The body’s cells proliferate continuously, depicted as a series of phases called the cell cycle. In a recent collaboration between the University of Manchester and the University of Liverpool, scientists observed a remarkable connection between the factors that control the cell cycle and the proteins activated by inflammatory signals. Understand these two processes, the researchers believe, and you hold the key to preventing infection, chronic inflammatory diseases, and cancer.
A mediator protein called Nuclear Factor-kappaB (NF-KB) is activated by inflammatory signals during injury or infection and is charged with the responsibility of activating certain genes to “ensure appropriate cellular fate responses.” If NF-KB fails to appropriately adapt to the situation at hand, a variety of conditions can arise: inflammatory diseases like Crohn’s, psoriasis, and rheumatoid arthritis as well as cancer.
On the cell cycle control side of the experiment is a plethora of regulators called E2 factors. This family of factors promote the start of a new S phase, the cell cycle phase where DNA synthesis takes place. Scientists have been studying the response of the immune system to infection as well as the cell cycle process for years. The new study from Manchester and Liverpool, however, was the first to visualize a clear connection between the two processes, all revolving around an interaction between NF-KB and E2 factors.
"This research shows that if we are to understand inflammatory illnesses associated with aging then we need to understand how cells normally respond to the constantly changing environment of the body,” said lead author John Ankers, PhD.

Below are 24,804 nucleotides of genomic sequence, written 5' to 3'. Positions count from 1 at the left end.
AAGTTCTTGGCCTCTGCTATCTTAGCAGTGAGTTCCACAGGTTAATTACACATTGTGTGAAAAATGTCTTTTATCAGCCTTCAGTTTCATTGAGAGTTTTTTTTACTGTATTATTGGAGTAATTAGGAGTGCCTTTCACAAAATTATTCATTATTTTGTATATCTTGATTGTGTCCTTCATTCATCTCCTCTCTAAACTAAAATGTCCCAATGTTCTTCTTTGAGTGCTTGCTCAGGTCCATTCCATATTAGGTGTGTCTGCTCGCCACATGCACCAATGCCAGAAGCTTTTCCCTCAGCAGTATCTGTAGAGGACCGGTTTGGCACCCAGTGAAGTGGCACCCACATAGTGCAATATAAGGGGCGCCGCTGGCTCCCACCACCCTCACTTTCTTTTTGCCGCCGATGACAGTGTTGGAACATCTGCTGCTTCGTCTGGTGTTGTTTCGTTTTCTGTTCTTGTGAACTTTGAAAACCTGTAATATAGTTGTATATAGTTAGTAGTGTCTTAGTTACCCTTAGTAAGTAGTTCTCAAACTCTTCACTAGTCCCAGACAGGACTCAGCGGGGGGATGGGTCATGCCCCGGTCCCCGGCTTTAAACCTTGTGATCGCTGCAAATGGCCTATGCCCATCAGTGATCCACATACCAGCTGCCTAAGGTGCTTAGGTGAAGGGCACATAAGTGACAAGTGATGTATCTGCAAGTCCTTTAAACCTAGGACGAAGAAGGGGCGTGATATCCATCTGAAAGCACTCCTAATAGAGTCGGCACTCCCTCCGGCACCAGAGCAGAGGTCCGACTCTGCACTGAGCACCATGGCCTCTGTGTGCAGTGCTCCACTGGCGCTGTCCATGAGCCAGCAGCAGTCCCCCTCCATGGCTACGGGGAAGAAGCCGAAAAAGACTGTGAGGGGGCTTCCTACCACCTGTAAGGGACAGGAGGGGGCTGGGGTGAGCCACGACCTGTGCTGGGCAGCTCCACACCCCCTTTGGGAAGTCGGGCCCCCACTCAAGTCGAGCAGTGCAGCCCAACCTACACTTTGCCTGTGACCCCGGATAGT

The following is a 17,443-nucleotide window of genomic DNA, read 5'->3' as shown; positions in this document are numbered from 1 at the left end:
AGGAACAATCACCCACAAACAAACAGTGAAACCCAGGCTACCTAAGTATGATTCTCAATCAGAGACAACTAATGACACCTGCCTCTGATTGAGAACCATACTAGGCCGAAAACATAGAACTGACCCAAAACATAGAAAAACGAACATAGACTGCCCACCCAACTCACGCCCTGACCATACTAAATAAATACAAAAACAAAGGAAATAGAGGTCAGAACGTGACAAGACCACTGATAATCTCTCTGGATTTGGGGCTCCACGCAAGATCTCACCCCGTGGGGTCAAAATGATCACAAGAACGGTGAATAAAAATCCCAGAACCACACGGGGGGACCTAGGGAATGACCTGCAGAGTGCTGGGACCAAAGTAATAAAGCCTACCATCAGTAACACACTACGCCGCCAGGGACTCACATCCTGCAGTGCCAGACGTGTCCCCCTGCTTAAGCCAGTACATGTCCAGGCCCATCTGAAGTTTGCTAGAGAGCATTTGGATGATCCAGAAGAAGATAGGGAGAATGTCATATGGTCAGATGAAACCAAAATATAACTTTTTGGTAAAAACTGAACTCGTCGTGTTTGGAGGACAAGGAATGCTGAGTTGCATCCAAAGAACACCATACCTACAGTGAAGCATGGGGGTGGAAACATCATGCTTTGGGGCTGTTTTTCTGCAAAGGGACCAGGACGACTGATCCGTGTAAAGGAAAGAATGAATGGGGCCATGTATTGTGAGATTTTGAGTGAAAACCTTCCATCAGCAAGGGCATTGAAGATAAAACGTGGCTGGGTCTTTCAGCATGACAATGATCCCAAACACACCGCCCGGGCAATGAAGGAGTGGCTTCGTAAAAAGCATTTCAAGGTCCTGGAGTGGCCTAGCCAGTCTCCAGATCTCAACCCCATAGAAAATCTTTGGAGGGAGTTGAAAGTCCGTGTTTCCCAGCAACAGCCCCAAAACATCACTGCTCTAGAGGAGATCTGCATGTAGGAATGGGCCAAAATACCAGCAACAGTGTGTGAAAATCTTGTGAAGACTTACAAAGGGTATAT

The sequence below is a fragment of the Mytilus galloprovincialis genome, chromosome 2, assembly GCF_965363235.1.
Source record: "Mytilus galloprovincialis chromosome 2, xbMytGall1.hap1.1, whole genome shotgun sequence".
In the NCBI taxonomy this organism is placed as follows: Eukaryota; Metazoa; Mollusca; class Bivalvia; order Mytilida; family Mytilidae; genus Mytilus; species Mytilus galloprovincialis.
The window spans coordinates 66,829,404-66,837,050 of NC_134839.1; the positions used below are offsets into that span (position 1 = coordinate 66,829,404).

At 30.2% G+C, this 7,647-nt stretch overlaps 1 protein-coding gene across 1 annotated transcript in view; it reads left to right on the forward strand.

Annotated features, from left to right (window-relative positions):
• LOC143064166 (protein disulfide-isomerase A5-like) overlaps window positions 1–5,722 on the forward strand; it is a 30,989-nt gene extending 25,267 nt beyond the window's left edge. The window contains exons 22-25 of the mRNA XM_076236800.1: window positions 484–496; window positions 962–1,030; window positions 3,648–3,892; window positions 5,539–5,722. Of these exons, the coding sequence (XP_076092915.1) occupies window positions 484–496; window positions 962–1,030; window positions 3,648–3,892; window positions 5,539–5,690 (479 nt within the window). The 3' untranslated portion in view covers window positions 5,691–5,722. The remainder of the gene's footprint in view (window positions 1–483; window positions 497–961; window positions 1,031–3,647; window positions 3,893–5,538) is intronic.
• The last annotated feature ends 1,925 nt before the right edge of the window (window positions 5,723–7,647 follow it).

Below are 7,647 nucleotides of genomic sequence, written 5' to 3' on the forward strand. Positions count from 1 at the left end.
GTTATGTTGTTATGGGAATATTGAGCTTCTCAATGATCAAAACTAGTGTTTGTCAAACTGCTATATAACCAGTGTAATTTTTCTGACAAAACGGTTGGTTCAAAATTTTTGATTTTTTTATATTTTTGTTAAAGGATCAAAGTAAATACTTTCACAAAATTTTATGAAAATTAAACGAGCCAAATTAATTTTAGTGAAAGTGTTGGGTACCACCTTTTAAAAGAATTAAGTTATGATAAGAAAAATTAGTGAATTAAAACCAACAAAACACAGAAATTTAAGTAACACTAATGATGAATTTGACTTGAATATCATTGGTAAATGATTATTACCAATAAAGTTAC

Using advanced microscopy and mathematical modeling, the researchers pinpointed various ways that communication between NF-KB and E2 factors bind to each other in the cell and reprogram gene expression according to the best interest of the cell’s health.
First, they saw that E2 factor 4 represses NF-KB activation during S-phase, and the cell cycle is unaffected. Just before the onset of the S-phase, though, NF-KB activity is enhanced which increases the length of the cell cycle and leads to “more synchronous” NF-KB communication in the cell.
The physical and functional connection between NF-KB and E2 factors equips the cell to “prioritize” between DNA replication versus inflammatory signaling in the middle of the cell cycle. Ankers and his team believe that this process functions to prevent an inflammatory response while chromosomes are being duplicated that could ultimately lead to a dangerous product of the cell cycle.
The decision process that occurs just before S phase “enable cells to decide whether to divide” depending on the inflammatory signals that are present. E2 factor 1 assumes the specific role of prompting NF-KB to alter the activity of certain genes to adapt to the cell’s current environment of predicament.
The discovery of intricate communication between cell cycle regulators and inflammatory signaling is of great interest for scientists studying what goes wrong in the body when cancer and other diseases occur. As researchers continue to investigate these processes and dynamic interactions, new therapies and preventative techniques could be developed.
This study was recently published in the journal eLife.
Source: University of Manchester
, Molecular Biology of the Cell